from Eileen in Murcia, Spain: the Economic Consequences

April 9. Thoughts on Economic consequences of Covid-19 on this region.

South Eastern Spain’s economy is very reliant on tourism and agriculture. Therefore, this corona crisis is devastating for a lot for local people. As of the 13th of March when the lockdown was enforced 1000’s of people were immediately dismissed without any financial assistance. To make things worse, the employment laws make it very difficult to dismiss a permanent member of staff therefore most workers in the hospitality, tourism etc are on short term contracts giving them very few rights. In addition, many contacts state they are to work much fewer hours than is expected.

My friend Jose had a contract working in a restaurant which stated 3 hours a day. In reality, he was expected to work 12 hours. In normal times he would be paid for the time worked, though I know of others getting paid only the hours stated in the contract. Today Jose’s employer came to pay him the wages he owed to him before the lockdown. He gave Jose the money equivalent to the 3 hours a day stated in the contract and ignored his normal 12-hour shift. Jose had to accept what he is given and feels helpless to be able to rectify the situation!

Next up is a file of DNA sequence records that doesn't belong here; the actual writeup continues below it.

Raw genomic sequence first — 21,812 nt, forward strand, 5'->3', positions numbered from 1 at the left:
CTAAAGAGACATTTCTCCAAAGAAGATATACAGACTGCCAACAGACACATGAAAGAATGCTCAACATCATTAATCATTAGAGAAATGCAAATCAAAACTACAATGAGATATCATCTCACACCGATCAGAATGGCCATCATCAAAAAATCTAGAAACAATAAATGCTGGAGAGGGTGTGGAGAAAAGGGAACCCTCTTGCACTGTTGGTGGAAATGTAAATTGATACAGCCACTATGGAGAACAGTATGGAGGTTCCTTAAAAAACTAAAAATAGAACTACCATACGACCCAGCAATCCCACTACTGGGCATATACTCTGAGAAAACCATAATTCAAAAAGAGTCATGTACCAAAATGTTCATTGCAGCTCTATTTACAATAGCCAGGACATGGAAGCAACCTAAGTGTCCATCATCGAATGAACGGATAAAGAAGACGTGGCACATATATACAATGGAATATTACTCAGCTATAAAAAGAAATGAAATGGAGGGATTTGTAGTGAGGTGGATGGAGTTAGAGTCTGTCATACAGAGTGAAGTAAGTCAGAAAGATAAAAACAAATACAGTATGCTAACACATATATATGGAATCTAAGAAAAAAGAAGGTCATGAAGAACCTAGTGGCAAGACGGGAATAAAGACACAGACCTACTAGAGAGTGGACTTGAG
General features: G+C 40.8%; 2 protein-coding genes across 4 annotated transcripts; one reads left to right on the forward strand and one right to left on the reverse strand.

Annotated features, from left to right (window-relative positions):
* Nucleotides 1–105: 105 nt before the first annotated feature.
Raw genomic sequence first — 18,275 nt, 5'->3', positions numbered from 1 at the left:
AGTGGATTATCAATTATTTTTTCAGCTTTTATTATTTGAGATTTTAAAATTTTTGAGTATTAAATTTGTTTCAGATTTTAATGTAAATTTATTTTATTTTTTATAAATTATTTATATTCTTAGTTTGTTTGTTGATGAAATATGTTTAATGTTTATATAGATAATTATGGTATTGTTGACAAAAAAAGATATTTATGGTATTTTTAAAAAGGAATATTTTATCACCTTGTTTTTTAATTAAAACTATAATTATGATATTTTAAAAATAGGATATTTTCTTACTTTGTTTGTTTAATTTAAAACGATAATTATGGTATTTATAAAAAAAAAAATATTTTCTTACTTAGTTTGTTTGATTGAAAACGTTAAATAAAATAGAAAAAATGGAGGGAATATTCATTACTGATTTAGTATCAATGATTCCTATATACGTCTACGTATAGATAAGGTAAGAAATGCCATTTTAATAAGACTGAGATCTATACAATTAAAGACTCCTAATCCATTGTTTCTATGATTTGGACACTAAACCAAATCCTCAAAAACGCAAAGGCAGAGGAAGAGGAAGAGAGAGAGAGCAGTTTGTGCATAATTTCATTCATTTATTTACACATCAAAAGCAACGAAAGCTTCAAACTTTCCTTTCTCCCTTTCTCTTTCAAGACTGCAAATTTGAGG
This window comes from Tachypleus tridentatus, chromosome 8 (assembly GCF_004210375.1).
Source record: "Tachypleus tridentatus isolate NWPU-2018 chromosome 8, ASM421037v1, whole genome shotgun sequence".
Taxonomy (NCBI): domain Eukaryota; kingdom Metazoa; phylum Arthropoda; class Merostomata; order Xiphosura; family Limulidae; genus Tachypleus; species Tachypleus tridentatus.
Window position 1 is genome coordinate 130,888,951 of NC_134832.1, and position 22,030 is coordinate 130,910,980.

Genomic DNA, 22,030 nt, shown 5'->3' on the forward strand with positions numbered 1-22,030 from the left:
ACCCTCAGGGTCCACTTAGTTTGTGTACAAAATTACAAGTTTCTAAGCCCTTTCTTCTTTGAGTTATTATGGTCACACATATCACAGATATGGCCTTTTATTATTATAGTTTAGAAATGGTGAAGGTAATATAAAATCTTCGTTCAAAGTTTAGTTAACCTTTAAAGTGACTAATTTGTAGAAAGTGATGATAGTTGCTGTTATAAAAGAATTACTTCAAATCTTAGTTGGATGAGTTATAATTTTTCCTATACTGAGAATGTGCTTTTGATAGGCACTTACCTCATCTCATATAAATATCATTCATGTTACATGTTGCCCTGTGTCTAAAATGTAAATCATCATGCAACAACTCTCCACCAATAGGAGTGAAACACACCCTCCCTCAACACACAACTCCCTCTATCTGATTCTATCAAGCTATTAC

There are many like Jose here and I think this area will be very hurt economically by this lockdown.

Agriculture on the other hand is roaring. The fields have been blessed with the wettest spring in years. Couple with the mild weather you can literally see the salad and vegetables growing. Daily men, mainly Moroccan immigrants, are working in the fields morning, noon and night. Most of these fields are leased by large English farming companies supplying British supermarkets. The produce is picked, packaged and labelled on the fields.

from Eileen P. in Murcia, Spain: No Semana Santo this year

April 9, Semana Santa (Holy Week) is the most important holiday in Spain. Despite Spain becoming more and more secular they still maintain their religious traditions. Most of Spain closes down for the week and all cities organise processions every night. The most famous processions are in Cartagena, Seville, Malaga and Salamanca. Brotherhoods are formed to prepare all year for the occasion.

Processions can last 3 hours and huge edifices are carried through the streets with bands and 100´s of penitents walking in between them. The penitents wear robes coloured in accordance to their brotherhood, purple, brown, black, white, green, with large Ku Klux Clan type headgear disguising their faces. The edifices can weigh up to 1400 kilos with 140 men carrying it on their shoulders with generators often trailing to provide the necessary lighting.

Each night has a theme according to the Easter story, Good Friday being the most solemn, with no bands only a sombre drum playing. Crowds line the procession route with restaurants renting tables and chairs and the City Hall lining the later part of the route with seats which can be rented, as it goes well on into the night.

Easter Sunday is the pinnacle of the week with a joyous theme parading during the day.